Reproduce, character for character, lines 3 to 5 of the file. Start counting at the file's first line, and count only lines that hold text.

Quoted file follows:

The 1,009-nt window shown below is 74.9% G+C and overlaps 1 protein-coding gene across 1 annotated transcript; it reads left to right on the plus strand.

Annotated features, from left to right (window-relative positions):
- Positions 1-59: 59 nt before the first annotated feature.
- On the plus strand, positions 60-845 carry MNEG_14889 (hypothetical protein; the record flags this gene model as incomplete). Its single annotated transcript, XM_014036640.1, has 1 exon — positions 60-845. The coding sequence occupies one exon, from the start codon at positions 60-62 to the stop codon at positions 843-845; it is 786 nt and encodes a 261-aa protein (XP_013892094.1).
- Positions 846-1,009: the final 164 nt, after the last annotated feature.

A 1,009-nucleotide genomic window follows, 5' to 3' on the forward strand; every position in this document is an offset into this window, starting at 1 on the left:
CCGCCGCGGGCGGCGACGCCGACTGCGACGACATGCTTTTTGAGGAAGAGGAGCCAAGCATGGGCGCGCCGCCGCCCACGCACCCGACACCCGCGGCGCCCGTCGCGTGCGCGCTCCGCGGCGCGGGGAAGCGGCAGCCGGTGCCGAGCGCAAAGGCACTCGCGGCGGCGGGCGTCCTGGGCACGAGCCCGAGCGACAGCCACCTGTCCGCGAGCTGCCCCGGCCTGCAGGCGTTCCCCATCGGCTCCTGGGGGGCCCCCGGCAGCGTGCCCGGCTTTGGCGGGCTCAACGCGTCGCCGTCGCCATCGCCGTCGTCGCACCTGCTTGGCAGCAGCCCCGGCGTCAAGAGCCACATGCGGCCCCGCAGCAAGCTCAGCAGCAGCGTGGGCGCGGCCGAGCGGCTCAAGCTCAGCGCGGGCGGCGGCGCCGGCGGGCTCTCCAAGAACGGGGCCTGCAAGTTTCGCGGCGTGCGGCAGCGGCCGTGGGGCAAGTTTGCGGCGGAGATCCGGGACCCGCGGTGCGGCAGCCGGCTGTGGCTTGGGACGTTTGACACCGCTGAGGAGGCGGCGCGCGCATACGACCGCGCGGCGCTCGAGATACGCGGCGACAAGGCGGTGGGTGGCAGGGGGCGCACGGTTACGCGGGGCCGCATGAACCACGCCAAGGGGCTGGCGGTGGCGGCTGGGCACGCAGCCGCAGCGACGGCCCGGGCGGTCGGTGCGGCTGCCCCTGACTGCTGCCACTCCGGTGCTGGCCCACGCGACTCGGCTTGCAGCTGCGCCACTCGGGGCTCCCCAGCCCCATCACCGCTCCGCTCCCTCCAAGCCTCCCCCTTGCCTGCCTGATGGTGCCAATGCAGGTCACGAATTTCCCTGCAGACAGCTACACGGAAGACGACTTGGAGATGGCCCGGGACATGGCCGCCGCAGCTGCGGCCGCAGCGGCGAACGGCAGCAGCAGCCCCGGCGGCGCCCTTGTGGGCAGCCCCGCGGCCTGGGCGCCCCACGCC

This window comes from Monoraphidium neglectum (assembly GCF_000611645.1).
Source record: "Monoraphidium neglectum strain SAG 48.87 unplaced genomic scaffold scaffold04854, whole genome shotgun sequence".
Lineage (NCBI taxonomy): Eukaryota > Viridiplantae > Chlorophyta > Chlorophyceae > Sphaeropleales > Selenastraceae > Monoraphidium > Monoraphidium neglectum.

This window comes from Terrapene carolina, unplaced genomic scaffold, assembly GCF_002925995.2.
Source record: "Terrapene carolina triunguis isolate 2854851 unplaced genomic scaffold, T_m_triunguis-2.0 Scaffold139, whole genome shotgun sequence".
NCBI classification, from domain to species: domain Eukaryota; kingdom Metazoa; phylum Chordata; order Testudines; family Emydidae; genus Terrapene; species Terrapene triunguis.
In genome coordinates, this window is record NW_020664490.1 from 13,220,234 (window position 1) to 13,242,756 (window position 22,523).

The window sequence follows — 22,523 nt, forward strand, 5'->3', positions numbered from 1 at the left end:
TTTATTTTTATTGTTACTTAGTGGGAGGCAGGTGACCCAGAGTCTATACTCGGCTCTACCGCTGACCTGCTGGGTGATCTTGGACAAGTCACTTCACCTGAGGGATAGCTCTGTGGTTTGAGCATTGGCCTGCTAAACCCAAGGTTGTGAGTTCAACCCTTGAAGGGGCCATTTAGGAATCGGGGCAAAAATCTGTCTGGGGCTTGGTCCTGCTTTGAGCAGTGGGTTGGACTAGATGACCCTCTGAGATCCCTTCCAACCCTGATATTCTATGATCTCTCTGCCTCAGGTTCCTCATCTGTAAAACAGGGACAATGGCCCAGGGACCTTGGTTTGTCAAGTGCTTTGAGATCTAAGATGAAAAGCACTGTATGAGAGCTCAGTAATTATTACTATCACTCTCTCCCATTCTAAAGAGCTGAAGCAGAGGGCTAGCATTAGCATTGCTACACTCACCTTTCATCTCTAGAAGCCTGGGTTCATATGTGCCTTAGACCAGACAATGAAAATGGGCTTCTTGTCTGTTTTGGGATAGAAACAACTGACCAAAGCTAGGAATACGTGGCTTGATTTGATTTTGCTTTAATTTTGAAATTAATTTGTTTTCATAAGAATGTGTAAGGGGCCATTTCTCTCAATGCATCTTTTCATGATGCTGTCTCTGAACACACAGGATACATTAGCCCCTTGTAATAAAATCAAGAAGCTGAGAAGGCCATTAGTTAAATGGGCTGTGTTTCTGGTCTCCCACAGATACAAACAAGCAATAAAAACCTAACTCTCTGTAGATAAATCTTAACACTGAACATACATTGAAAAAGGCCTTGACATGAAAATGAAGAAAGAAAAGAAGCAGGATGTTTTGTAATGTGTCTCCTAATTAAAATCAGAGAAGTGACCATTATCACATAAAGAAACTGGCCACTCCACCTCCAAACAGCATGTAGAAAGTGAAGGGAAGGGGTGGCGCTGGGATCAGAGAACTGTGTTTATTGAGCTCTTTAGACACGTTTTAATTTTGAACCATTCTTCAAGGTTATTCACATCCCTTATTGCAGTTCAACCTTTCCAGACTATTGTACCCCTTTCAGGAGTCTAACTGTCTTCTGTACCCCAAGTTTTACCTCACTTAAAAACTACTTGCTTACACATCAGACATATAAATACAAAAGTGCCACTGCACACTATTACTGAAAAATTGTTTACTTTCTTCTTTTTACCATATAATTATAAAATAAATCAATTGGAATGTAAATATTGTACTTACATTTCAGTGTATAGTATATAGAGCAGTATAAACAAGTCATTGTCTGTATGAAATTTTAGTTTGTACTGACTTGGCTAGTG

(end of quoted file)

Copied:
- Positions 1-59: 59 nt before the first annotated feature.
- On the plus strand, positions 60-845 carry MNEG_14889 (hypothetical protein; the record flags this gene model as incomplete). Its single annotated transcript, XM_014036640.1, has 1 exon — positions 60-845. The coding sequence occupies one exon, from the start codon at positions 60-62 to the stop codon at positions 843-845; it is 786 nt and encodes a 261-aa protein (XP_013892094.1).
- Positions 846-1,009: the final 164 nt, after the last annotated feature.